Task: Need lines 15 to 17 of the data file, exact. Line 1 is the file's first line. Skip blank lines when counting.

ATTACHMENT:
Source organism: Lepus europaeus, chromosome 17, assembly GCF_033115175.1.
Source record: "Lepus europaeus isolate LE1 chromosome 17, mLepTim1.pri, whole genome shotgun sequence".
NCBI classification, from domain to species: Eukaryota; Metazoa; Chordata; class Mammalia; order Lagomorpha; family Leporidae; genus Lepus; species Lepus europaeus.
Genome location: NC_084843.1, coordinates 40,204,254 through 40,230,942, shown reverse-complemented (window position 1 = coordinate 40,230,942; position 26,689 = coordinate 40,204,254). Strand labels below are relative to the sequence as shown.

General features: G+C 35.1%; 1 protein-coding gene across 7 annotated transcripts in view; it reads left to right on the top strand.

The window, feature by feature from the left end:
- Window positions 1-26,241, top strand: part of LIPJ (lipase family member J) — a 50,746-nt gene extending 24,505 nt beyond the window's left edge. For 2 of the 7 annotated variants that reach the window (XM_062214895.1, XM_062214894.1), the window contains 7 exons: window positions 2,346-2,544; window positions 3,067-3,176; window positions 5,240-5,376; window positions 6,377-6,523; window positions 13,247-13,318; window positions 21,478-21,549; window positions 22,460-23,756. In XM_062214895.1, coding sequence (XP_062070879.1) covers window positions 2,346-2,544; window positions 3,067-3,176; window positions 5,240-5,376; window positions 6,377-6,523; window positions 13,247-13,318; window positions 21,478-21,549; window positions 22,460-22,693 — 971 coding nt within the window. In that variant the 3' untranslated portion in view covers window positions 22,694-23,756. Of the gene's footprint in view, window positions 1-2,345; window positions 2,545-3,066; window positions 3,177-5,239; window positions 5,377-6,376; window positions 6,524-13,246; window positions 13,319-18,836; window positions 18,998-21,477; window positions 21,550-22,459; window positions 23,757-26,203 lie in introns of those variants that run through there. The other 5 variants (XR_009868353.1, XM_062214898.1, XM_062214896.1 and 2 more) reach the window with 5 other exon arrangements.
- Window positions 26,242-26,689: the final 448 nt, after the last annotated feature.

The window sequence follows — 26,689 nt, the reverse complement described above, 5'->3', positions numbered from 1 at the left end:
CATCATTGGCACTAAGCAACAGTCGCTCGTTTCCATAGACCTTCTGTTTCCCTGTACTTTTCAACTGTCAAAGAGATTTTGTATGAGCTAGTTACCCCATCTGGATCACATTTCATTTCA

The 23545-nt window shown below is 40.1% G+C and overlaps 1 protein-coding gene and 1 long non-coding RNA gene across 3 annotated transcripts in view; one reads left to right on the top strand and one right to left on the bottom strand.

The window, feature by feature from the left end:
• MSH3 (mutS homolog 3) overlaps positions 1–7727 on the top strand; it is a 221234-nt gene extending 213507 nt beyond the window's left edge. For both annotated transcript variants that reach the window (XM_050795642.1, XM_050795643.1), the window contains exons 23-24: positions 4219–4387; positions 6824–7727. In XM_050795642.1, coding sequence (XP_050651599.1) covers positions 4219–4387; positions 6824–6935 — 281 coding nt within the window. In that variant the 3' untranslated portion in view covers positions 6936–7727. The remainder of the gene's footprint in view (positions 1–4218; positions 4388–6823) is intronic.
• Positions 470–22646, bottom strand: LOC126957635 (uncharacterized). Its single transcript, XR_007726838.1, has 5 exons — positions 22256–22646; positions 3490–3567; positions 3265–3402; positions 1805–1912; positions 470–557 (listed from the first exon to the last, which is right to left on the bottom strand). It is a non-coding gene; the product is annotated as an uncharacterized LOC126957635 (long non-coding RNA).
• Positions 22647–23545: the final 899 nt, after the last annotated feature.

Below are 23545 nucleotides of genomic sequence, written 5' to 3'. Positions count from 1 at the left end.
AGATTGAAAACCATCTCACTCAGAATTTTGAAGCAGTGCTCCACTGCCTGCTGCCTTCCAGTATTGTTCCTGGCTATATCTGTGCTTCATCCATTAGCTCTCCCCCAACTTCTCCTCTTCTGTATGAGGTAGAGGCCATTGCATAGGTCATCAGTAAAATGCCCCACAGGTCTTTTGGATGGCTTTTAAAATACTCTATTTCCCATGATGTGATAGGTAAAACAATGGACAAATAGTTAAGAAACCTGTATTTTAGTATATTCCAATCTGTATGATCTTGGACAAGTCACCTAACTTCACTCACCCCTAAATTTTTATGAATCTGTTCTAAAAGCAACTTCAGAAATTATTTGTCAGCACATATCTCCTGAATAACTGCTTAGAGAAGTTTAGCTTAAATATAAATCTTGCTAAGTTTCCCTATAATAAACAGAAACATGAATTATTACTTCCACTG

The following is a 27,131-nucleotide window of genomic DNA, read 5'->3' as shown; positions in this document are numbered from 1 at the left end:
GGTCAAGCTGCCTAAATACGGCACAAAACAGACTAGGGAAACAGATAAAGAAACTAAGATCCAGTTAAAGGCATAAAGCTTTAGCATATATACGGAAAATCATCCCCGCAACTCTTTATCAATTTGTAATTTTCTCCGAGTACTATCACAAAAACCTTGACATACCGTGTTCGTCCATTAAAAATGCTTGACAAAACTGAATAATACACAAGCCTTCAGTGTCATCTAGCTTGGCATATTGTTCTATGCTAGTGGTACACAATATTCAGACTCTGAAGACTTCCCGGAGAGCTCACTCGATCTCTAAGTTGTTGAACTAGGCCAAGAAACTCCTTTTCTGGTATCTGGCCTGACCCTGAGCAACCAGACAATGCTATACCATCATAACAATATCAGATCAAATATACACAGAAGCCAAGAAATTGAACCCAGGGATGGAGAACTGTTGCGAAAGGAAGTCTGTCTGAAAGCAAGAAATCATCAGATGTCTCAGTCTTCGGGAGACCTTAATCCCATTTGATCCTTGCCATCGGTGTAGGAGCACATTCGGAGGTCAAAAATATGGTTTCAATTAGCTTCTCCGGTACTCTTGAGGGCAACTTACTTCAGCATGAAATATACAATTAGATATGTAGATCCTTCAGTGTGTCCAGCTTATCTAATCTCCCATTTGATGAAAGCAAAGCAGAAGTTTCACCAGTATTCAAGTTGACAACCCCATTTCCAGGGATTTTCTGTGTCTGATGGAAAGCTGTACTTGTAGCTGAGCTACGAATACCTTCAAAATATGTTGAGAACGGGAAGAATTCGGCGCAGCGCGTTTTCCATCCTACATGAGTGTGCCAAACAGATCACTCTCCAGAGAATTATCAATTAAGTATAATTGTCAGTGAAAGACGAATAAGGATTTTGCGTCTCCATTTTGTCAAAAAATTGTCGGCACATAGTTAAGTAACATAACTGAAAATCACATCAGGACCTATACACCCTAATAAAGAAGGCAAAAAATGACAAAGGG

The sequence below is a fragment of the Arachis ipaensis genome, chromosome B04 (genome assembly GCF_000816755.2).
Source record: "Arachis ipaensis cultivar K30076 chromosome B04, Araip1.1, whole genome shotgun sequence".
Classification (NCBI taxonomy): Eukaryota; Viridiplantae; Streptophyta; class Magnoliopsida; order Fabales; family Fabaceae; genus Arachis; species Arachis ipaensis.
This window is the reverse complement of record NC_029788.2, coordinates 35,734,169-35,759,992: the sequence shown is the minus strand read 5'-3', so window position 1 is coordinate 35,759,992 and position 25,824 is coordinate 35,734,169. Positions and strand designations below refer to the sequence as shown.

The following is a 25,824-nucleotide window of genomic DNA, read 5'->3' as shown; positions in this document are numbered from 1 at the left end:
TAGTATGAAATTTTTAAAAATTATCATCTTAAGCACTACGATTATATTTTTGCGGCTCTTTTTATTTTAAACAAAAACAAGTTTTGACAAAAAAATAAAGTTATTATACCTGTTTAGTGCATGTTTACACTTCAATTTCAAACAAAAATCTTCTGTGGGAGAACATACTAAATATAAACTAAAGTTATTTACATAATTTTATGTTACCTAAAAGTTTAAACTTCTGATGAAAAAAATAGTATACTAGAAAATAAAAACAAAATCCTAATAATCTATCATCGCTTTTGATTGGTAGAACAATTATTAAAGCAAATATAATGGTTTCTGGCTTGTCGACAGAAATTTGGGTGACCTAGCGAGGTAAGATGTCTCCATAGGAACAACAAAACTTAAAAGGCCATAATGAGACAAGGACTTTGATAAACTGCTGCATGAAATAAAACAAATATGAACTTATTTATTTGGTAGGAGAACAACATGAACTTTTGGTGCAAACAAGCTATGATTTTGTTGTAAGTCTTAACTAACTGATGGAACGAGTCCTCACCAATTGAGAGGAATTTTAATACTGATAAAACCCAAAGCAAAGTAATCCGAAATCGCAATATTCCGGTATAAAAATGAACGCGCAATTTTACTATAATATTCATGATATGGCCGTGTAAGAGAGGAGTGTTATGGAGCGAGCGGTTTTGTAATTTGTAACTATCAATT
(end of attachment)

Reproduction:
• Positions 22647–23545: the final 899 nt, after the last annotated feature.

Below are 23545 nucleotides of genomic sequence, written 5' to 3'. Positions count from 1 at the left end.
AGATTGAAAACCATCTCACTCAGAATTTTGAAGCAGTGCTCCACTGCCTGCTGCCTTCCAGTATTGTTCCTGGCTATATCTGTGCTTCATCCATTAGCTCTCCCCCAACTTCTCCTCTTCTGTATGAGGTAGAGGCCATTGCATAGGTCATCAGTAAAATGCCCCACAGGTCTTTTGGATGGCTTTTAAAATACTCTATTTCCCATGATGTGATAGGTAAAACAATGGACAAATAGTTAAGAAACCTGTATTTTAGTATATTCCAATCTGTATGATCTTGGACAAGTCACCTAACTTCACTCACCCCTAAATTTTTATGAATCTGTTCTAAAAGCAACTTCAGAAATTATTTGTCAGCACATATCTCCTGAATAACTGCTTAGAGAAGTTTAGCTTAAATATAAATCTTGCTAAGTTTCCCTATAATAAACAGAAACATGAATTATTACTTCCACTG